Replica shirt. Always replica shirt. Noisy, passionate, convinced that the world is against them, probably correctly. Suffers from an accent that is stereotyped as being one of the country's thickest and most unattractive. Standing in front of the unlovely Britannia Stadium, conveniently located in the middle of nowhere, yelling: "We actually play football" in Brummie/Scouse/Manc hybrid tones. Transfer deadline day seems to attract especially large crowd of zombie children to the shining lights. Larger than average hooligan fringe back in the day. Doesn't like Port Vale, although given disparity in league status, hardly gets a chance to show it - there have been only 46 League meetings between the two clubs. Old timers fondly remember Terry Conroy's legs.
Keyboard warrior ferocity
High, probably the most arsey of the mid-table/medium-sized clubs. Involved in online guerrilla warfare with Arsenal fans over leg-breaking and fallout; a fight that is still not over. Keen on taking journalists to task for perceived injustice and for being tarred with the footballing Neanderthal brush.
Noisy, unpretentious, defying the odds and giving the big boys a bloody nose (ideally not literally) when the occasion demands. Great atmosphere for the size. Given that the club's football is widely disliked, it may seems strange to say, but they are actually rather well marketed and PR'd. Image of plucky scufflers belied by the fact that they have actually spent a lot of money over the last five or so years, paying decent whack for some not-that-decent players, and often eating some big losses on resale.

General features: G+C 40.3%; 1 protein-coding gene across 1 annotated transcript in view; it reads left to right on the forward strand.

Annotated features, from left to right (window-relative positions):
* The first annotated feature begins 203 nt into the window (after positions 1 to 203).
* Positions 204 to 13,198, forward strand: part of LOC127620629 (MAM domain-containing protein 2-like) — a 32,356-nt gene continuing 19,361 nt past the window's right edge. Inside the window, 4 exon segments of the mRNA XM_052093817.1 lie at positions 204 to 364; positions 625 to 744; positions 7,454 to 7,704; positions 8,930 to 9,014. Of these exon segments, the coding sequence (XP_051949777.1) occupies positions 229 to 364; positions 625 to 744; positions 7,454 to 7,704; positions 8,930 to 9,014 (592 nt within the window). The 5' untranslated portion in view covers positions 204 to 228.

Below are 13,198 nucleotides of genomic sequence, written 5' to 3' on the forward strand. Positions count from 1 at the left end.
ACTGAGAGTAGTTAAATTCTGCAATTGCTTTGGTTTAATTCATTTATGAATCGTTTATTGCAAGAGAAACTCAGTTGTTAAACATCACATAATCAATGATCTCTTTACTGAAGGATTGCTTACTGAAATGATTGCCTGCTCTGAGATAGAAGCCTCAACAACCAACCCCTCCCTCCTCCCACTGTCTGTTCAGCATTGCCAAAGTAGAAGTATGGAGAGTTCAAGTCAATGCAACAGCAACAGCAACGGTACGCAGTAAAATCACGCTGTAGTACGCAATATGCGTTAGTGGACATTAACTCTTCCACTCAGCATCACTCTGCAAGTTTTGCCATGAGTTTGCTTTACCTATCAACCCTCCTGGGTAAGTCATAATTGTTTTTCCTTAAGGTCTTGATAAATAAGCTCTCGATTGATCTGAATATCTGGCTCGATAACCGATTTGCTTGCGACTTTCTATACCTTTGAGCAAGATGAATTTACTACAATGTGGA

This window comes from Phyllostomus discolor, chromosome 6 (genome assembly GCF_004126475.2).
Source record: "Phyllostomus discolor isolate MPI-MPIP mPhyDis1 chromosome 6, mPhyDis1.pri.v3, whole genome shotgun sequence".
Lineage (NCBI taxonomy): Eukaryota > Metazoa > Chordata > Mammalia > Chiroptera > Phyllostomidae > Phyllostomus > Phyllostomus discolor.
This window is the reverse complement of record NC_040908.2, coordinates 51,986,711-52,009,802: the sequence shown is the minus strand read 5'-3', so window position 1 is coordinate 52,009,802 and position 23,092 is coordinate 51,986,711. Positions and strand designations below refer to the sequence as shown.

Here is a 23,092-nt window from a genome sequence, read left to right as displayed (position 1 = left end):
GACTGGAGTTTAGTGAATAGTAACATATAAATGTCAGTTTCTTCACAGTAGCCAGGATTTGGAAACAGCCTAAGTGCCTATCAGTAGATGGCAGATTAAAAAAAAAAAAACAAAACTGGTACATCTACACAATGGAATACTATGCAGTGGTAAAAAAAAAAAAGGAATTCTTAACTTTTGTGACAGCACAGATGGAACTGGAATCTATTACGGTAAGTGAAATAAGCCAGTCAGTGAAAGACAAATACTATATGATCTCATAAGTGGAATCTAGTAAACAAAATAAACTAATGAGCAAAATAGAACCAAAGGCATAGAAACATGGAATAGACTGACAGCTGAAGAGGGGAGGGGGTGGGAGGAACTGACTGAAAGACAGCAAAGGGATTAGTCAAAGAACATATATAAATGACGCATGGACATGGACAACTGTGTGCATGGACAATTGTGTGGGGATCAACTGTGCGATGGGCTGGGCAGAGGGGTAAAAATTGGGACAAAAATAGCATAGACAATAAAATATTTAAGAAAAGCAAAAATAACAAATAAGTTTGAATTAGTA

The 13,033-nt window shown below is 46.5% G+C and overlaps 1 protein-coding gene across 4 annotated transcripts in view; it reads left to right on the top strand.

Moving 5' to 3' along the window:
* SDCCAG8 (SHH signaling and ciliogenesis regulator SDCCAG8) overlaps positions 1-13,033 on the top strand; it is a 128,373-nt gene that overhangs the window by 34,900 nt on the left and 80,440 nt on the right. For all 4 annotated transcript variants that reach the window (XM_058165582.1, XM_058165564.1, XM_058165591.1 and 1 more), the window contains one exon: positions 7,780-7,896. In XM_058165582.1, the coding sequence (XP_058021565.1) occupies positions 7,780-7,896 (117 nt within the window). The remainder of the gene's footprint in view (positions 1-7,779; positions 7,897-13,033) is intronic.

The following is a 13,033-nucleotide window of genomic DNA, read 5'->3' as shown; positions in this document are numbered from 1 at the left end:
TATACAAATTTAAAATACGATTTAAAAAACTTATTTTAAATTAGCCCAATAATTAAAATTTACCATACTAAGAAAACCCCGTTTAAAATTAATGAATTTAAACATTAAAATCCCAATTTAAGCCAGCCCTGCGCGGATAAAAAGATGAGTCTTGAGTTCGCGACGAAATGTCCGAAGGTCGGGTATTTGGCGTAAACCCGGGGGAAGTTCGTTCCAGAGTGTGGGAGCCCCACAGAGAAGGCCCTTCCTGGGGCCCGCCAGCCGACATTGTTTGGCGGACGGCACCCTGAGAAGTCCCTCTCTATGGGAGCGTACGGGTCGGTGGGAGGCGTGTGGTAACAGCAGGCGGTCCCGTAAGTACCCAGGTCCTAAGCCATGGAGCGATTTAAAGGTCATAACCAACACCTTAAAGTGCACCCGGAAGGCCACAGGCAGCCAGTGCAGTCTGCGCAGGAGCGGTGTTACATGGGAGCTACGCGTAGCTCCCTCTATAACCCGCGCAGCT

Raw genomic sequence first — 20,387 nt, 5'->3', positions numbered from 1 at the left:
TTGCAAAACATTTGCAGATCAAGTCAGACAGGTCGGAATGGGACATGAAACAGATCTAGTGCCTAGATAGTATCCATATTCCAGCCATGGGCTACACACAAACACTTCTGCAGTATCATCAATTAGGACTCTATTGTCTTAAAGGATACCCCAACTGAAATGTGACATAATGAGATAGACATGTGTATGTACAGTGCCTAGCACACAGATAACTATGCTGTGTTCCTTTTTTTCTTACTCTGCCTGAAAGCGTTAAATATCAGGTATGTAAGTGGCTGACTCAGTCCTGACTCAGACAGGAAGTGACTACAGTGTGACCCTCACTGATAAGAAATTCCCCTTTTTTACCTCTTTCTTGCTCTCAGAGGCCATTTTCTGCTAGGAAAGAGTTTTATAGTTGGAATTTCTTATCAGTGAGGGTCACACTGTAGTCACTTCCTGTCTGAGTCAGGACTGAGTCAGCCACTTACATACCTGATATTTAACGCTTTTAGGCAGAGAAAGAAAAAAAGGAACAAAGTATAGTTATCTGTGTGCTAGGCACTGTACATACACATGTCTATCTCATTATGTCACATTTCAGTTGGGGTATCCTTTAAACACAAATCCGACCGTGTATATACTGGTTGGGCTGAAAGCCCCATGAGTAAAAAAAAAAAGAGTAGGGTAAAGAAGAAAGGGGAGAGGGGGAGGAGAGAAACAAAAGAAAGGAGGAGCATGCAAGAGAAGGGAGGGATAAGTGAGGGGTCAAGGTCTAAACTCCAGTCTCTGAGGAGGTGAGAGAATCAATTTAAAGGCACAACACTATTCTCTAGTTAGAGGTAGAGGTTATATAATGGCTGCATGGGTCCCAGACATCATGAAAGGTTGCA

Hateful long-ball hackers who represent all that is worse about English football. Thugs. Pulis a chippy yob in a stupid baseball hat and a track suit that screamed "competitive dad". The fact that Stoke have actually moved on a fair bit since Hughes's arrival yet to trickle through to many of their detractors. Some others think, fair dos to them for doing it their way, it's a man's game after all, and should they just let the better players of, say, Arsenal pass their way around them unimpeded? Why not just hurt them instead?
Archetypal news stories
'Former NBA star hoping to get a game up front for Stoke.'
'Not That Sort Of Player turns out to be Exactly That Sort Of Player.'
'Big hard ba**ard kicks little soft man.'
'Hughes quits saying club doesn't match his ambition. '
John Nicholson and Alan Tyers
See Alan's new book 'Tutenkhamen's Tracksuit: The History of Sport in 100ish Objects' here
Read Johnny's book, 'The Meat Fix' here
Alan on The Ashes and more here.
Follow Alan on Twitter here or Johnny here.
...'locally owned English club..' is one great thing about them. Not many teams in the top 2 divisions are locally owned anymore. Tony Pulis did a great job getting and KEEPING Stoke in the Premier League. tk421 - yes you are a snob. What has their clothes have to do with their managerial ability? Brian Clough wore a green jersey for years, and won tons of trophies. How successful has the 'well-dressed' Hughes been?- forestforever